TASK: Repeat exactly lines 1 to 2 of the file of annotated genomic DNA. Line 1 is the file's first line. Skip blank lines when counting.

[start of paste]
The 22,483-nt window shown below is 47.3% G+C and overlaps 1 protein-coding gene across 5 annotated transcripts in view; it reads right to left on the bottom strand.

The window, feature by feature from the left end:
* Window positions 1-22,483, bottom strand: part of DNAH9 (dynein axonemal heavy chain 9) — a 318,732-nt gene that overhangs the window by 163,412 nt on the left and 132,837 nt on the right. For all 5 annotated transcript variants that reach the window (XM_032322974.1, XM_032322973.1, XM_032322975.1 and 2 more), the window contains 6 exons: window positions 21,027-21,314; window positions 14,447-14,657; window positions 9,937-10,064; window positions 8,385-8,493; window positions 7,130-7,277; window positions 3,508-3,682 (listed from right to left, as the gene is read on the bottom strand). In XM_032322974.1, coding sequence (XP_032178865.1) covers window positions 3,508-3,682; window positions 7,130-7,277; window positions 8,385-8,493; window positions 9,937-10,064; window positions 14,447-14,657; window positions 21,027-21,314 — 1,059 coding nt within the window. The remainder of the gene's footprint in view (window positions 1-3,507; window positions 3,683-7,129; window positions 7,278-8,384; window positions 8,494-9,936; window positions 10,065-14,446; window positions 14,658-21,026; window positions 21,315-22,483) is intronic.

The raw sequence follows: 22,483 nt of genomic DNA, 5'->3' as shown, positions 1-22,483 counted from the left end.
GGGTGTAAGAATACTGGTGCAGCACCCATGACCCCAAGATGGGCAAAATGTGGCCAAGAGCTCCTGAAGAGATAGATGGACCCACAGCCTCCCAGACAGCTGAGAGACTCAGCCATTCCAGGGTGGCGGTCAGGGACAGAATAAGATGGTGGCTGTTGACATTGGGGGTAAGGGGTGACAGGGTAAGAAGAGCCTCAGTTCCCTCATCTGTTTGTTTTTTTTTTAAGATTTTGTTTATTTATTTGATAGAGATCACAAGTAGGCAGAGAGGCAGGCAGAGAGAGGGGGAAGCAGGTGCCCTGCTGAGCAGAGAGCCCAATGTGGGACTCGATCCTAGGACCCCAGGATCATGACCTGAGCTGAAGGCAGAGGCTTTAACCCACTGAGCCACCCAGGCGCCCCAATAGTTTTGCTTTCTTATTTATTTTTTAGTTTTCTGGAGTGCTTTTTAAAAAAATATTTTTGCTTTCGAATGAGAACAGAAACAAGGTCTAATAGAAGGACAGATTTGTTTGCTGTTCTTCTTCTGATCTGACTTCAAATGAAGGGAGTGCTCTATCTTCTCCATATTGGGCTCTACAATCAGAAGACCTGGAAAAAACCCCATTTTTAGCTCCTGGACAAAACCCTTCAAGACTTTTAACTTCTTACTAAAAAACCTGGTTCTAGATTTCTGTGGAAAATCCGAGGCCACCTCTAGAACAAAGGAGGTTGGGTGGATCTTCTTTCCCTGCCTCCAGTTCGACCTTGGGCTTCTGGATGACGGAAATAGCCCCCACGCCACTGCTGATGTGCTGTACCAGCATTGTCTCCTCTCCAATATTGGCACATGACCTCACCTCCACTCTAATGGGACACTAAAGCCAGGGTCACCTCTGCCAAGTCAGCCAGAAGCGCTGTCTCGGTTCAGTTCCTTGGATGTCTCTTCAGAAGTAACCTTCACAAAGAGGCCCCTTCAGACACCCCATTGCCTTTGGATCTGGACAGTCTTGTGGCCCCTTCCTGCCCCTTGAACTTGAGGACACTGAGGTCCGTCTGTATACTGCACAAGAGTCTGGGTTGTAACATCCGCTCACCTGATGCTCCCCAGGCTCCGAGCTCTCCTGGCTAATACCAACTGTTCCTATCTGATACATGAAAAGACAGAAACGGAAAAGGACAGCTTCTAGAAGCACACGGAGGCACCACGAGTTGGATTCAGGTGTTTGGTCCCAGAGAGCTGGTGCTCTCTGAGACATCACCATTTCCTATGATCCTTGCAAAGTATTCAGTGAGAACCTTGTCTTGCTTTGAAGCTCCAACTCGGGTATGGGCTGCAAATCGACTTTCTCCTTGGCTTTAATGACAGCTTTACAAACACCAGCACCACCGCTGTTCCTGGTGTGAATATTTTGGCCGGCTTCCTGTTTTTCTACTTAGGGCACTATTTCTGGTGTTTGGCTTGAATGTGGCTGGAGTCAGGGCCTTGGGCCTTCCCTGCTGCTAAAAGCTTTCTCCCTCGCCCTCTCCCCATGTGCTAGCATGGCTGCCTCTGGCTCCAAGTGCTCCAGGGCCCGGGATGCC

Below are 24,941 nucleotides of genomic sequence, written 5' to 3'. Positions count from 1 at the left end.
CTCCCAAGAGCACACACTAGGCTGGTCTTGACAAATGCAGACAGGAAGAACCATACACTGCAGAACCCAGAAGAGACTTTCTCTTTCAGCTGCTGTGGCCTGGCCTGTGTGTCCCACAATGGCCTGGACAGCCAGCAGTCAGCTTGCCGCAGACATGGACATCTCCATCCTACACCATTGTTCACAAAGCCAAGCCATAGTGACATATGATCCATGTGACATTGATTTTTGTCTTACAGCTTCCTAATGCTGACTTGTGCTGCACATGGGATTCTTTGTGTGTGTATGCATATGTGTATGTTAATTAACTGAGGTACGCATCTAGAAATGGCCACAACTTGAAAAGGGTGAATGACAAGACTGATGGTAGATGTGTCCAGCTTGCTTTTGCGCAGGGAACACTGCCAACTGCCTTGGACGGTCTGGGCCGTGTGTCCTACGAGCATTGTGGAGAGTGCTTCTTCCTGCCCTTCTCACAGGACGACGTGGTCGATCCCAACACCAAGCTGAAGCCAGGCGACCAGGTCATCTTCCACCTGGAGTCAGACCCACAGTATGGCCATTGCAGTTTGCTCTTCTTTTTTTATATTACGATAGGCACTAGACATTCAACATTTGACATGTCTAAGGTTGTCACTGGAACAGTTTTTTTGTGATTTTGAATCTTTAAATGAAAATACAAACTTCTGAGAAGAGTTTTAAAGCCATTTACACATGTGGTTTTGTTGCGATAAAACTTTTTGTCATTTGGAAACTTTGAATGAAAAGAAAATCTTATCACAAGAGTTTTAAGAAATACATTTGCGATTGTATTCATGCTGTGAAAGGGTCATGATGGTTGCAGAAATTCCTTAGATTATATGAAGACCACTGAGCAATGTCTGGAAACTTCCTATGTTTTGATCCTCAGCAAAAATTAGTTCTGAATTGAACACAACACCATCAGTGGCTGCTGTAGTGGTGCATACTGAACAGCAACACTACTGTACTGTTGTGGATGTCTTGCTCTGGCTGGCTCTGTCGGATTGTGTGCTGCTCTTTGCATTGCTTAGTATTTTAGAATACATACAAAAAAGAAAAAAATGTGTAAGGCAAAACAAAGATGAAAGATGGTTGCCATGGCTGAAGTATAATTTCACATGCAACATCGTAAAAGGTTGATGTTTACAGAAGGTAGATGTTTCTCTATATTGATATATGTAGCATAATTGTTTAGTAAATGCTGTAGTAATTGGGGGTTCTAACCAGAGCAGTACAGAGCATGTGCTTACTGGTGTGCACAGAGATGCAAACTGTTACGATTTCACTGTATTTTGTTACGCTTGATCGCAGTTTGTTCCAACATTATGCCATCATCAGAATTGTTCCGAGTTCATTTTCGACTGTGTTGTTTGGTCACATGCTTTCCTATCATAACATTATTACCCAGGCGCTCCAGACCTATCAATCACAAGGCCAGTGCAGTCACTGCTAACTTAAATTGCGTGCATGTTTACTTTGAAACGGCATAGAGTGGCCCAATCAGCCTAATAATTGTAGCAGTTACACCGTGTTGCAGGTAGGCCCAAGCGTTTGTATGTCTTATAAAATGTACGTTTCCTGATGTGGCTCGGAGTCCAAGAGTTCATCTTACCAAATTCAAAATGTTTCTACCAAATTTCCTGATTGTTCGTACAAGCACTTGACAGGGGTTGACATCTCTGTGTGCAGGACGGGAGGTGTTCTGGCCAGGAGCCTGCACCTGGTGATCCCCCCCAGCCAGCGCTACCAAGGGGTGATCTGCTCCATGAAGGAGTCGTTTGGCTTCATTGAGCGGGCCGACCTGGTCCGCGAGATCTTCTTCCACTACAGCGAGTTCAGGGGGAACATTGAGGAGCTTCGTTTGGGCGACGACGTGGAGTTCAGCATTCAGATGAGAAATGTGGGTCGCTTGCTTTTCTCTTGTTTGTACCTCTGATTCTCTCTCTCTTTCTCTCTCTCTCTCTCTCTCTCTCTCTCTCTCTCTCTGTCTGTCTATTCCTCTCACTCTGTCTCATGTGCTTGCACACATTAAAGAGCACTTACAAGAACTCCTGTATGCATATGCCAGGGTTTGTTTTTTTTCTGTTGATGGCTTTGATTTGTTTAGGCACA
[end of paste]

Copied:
The 22,483-nt window shown below is 47.3% G+C and overlaps 1 protein-coding gene across 5 annotated transcripts in view; it reads right to left on the bottom strand.

The window, feature by feature from the left end: